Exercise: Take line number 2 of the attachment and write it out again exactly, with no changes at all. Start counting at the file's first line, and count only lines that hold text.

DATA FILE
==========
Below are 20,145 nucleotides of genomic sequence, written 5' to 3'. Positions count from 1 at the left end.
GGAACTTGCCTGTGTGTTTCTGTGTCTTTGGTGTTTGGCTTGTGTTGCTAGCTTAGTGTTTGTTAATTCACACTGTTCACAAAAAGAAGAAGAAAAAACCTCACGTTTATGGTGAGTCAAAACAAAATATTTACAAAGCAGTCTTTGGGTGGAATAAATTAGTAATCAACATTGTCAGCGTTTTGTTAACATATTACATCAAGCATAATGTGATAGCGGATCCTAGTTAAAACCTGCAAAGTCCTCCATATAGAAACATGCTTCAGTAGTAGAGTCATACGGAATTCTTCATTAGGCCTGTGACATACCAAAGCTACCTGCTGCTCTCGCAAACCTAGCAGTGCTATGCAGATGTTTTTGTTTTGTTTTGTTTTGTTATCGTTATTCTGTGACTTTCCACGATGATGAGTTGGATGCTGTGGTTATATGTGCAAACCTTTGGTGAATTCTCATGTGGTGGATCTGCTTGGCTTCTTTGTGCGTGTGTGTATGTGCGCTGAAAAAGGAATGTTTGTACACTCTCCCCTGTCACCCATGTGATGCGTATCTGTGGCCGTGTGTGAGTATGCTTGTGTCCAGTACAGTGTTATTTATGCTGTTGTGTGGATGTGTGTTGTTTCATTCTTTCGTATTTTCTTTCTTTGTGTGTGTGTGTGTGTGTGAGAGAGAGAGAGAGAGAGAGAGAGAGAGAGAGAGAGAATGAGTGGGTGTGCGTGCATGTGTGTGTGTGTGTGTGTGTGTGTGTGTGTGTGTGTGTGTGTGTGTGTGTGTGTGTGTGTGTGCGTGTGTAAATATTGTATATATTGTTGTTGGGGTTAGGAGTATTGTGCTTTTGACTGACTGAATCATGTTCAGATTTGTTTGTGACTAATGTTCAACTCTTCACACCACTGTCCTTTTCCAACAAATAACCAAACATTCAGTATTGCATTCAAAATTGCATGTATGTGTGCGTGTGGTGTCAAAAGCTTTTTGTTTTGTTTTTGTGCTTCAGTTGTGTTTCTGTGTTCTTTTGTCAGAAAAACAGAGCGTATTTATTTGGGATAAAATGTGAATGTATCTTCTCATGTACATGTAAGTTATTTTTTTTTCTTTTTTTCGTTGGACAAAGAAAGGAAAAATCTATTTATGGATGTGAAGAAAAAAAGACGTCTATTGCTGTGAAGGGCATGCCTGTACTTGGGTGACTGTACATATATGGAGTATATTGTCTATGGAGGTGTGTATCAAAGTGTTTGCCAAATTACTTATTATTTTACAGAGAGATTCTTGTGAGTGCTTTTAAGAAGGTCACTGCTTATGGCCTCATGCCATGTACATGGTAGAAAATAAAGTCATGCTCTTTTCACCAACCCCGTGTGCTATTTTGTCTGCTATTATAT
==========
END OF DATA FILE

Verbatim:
GGAACTTGCCTGTGTGTTTCTGTGTCTTTGGTGTTTGGCTTGTGTTGCTAGCTTAGTGTTTGTTAATTCACACTGTTCACAAAAAGAAGAAGAAAAAACCTCACGTTTATGGTGAGTCAAAACAAAATATTTACAAAGCAGTCTTTGGGTGGAATAAATTAGTAATCAACATTGTCAGCGTTTTGTTAACATATTACATCAAGCATAATGTGATAGCGGATCCTAGTTAAAACCTGCAAAGTCCTCCATATAGAAACATGCTTCAGTAGTAGAGTCATACGGAATTCTTCATTAGGCCTGTGACATACCAAAGCTACCTGCTGCTCTCGCAAACCTAGCAGTGCTATGCAGATGTTTTTGTTTTGTTTTGTTTTGTTATCGTTATTCTGTGACTTTCCACGATGATGAGTTGGATGCTGTGGTTATATGTGCAAACCTTTGGTGAATTCTCATGTGGTGGATCTGCTTGGCTTCTTTGTGCGTGTGTGTATGTGCGCTGAAAAAGGAATGTTTGTACACTCTCCCCTGTCACCCATGTGATGCGTATCTGTGGCCGTGTGTGAGTATGCTTGTGTCCAGTACAGTGTTATTTATGCTGTTGTGTGGATGTGTGTTGTTTCATTCTTTCGTATTTTCTTTCTTTGTGTGTGTGTGTGTGTGTGAGAGAGAGAGAGAGAGAGAGAGAGAGAGAGAGAGAGAATGAGTGGGTGTGCGTGCATGTGTGTGTGTGTGTGTGTGTGTGTGTGTGTGTGTGTGTGTGTGTGTGTGTGTGTGTGTGTGTGCGTGTGTAAATATTGTATATATTGTTGTTGGGGTTAGGAGTATTGTGCTTTTGACTGACTGAATCATGTTCAGATTTGTTTGTGACTAATGTTCAACTCTTCACACCACTGTCCTTTTCCAACAAATAACCAAACATTCAGTATTGCATTCAAAATTGCATGTATGTGTGCGTGTGGTGTCAAAAGCTTTTTGTTTTGTTTTTGTGCTTCAGTTGTGTTTCTGTGTTCTTTTGTCAGAAAAACAGAGCGTATTTATTTGGGATAAAATGTGAATGTATCTTCTCATGTACATGTAAGTTATTTTTTTTTCTTTTTTTCGTTGGACAAAGAAAGGAAAAATCTATTTATGGATGTGAAGAAAAAAAGACGTCTATTGCTGTGAAGGGCATGCCTGTACTTGGGTGACTGTACATATATGGAGTATATTGTCTATGGAGGTGTGTATCAAAGTGTTTGCCAAATTACTTATTATTTTACAGAGAGATTCTTGTGAGTGCTTTTAAGAAGGTCACTGCTTATGGCCTCATGCCATGTACATGGTAGAAAATAAAGTCATGCTCTTTTCACCAACCCCGTGTGCTATTTTGTCTGCTATTATAT